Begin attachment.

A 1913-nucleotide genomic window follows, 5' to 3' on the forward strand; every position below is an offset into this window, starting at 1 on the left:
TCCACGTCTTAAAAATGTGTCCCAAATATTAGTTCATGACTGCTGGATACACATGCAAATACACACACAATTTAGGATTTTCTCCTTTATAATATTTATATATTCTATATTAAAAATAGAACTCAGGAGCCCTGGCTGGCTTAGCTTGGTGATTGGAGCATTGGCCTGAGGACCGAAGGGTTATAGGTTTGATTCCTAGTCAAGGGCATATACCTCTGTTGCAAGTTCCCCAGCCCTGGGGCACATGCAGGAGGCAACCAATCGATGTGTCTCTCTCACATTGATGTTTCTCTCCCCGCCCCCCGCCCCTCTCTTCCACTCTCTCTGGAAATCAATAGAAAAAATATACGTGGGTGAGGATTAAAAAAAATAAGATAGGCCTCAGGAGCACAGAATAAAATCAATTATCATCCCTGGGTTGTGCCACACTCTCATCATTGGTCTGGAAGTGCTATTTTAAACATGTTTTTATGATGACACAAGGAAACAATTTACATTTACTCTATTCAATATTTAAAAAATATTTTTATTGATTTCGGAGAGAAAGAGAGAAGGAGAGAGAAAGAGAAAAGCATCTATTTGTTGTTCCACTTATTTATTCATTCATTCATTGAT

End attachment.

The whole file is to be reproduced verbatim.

A 1913-nucleotide genomic window follows, 5' to 3' on the forward strand; every position below is an offset into this window, starting at 1 on the left:
TCCACGTCTTAAAAATGTGTCCCAAATATTAGTTCATGACTGCTGGATACACATGCAAATACACACACAATTTAGGATTTTCTCCTTTATAATATTTATATATTCTATATTAAAAATAGAACTCAGGAGCCCTGGCTGGCTTAGCTTGGTGATTGGAGCATTGGCCTGAGGACCGAAGGGTTATAGGTTTGATTCCTAGTCAAGGGCATATACCTCTGTTGCAAGTTCCCCAGCCCTGGGGCACATGCAGGAGGCAACCAATCGATGTGTCTCTCTCACATTGATGTTTCTCTCCCCGCCCCCCGCCCCTCTCTTCCACTCTCTCTGGAAATCAATAGAAAAAATATACGTGGGTGAGGATTAAAAAAAATAAGATAGGCCTCAGGAGCACAGAATAAAATCAATTATCATCCCTGGGTTGTGCCACACTCTCATCATTGGTCTGGAAGTGCTATTTTAAACATGTTTTTATGATGACACAAGGAAACAATTTACATTTACTCTATTCAATATTTAAAAAATATTTTTATTGATTTCGGAGAGAAAGAGAGAAGGAGAGAGAAAGAGAAAAGCATCTATTTGTTGTTCCACTTATTTATTCATTCATTCATTGAT